After a devastating preseason knee injury, Teddy Bridgewater was gone before the Vikings’ regular season started, and running back Adrian Peterson fell victim to an MCL injury in Minnesota’s second game. By the end of Week 3, the Vikings had lost their two most important offensive players, and while the trade for Sam Bradford served as a stopgap, the Vikings were forced to completely change their offensive identity on the fly. They went from a smashmouth, ball-control run team to a finesse, quick-passing squad, and the new equation didn’t work. Minnesota finished 26th in overall offensive DVOA after finishing 16th in 2015, and dropped from eighth in rush DVOA last year to 29th in 2016. Of course, it didn’t help that by year’s end, tackles Andre Smith, Matt Kalil, and Jake Long were on the injured reserve.
The Vikings finished 8–8 with a plus-20 point differential. They were 2–4 in one-score games, with all four of those losses coming in quick succession from Weeks 9 through 13. They had the sixth-worst fumble recovery rate in the NFL (losing 11 of 20), and it didn’t help that normally exceptional kicker Blair Walsh delivered his worst year as a pro. As Football Outsiders posits, field goal percentage is almost entirely random from season to season; it seems that you either have one of the elite, dependable two or three kickers out there, or you have a guy who hits anywhere from 75 percent to 95 percent in any given year. In nine games, Walsh missed four field goals (hitting just 75 percent of his attempts) and four extra points before being released.
The Eagles ended the season in last place of the NFC East with a 7–9 record, but finished with a whopping plus-36 point differential. That was not only better than two teams that finished ahead of them in the division (the 8–7–1 Redskins at plus-13, and 11–5 Giants at plus-26), but outpaced the 12–4 Raiders (plus-31), the 10–6 Dolphins (minus-17), the 9–7 Titans (plus-3), the 9–7 Lions (minus-12), and the 9–7 Bucs (minus-15). This meant that Philly ended the year 2.21 Pythagorean wins below expectation — despite being dealt the second-toughest schedule in the NFL, per DVOA.
A big reason for all of that was Philly’s 1–6 record in one-score games. In those seven games, their average margin of defeat was just 4.3 points, including two one-point losses to the Lions and Ravens. The moral of the story? The Eagles were better than their record might indicate, and if they just go .500 in one-score games next season, they should be in the thick of the playoff hunt.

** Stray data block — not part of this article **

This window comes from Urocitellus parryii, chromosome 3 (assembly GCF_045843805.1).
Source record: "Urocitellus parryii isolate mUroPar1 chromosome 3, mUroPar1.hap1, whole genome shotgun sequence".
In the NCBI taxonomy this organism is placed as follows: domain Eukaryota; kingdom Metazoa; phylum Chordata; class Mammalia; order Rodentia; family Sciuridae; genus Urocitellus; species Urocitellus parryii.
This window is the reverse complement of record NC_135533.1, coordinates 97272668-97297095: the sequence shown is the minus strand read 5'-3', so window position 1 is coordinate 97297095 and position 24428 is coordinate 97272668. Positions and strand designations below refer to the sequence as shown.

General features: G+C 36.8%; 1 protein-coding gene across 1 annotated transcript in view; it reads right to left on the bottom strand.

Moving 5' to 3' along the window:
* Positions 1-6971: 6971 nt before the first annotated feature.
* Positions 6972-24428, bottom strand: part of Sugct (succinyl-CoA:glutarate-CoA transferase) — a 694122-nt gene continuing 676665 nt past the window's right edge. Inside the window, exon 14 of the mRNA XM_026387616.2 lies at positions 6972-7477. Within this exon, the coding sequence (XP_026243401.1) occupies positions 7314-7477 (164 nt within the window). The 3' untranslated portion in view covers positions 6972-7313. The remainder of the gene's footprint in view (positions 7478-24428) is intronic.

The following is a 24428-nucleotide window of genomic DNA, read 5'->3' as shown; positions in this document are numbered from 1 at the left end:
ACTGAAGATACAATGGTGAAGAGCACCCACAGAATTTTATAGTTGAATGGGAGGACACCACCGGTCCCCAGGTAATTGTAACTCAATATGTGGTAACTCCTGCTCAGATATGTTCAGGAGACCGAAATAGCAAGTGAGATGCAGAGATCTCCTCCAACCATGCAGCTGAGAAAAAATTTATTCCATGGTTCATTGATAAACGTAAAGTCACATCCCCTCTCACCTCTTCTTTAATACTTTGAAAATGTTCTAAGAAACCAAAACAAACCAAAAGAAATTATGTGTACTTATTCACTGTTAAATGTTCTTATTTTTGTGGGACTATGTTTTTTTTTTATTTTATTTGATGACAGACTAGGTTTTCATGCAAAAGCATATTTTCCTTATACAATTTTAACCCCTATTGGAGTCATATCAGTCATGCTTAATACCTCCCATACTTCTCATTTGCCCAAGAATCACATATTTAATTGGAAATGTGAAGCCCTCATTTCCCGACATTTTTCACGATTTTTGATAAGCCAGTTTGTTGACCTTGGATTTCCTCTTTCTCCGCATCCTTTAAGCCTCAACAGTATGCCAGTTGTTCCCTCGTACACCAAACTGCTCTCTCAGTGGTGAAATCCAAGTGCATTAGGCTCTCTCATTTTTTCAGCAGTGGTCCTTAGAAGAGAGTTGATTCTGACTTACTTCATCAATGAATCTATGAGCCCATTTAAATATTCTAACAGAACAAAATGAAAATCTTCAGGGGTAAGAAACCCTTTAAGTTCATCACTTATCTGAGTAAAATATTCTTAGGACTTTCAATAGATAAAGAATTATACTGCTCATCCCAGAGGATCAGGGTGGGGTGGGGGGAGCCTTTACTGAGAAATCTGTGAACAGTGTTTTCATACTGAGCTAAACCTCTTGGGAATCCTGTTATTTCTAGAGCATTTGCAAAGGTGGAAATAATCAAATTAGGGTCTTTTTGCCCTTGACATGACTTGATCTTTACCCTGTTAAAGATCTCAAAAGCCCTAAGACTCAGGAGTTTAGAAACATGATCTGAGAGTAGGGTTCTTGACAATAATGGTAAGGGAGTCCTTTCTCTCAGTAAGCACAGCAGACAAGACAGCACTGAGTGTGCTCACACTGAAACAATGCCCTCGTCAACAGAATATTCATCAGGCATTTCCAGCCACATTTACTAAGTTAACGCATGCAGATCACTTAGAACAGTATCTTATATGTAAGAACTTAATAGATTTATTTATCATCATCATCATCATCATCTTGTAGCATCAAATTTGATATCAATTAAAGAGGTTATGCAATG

Much like the Chargers, the injury bug got Buffalo early on this season. Their top pick in last year’s draft, defensive end Shaq Lawson, missed the first six games recovering from offseason shoulder surgery; and their second-round pick, projected starting inside linebacker Reggie Ragland, tore his ACL in training camp. Dealing with complications from offseason foot surgery, Sammy Watkins spent half of the season on the injured reserve, and in the eight games he did play, he was a shadow of himself. To top it all off, the Bills lost Pro Bowl center Eric Wood to a broken leg in Week 9.
In the end, the Bills finished 7–9 with a plus-20 point differential. That put them 1.66 Pythagorean wins below expectation, and while they weren’t quite as bad as the Eagles in this regard, the Bills finished 2–5 in one-score games, losing by three points to the Dolphins twice, by six to the Jets and Seahawks, and by a touchdown to the Steelers.
Adding to all this, kicker Dan Carpenter struggled badly as well. He missed five extra points on the year — only Seattle’s Steven Hauschka and Cincinnati’s Mike Nugent missed more (six) — and after connecting on 85 percent or better on field goal attempts in each of his previous three seasons as a Bill, his accuracy dipped to 76 percent in 2016. His two missed field goals (from 45 and 46 yards, respectively) in Buffalo’s 34–31 Week 16 loss to the Dolphins, which eliminated the Bills from the playoffs. There are still plenty of issues with the defense, but new head coach Sean McDermott could see some improvement for no reason other than a couple of more bounces going his team’s way.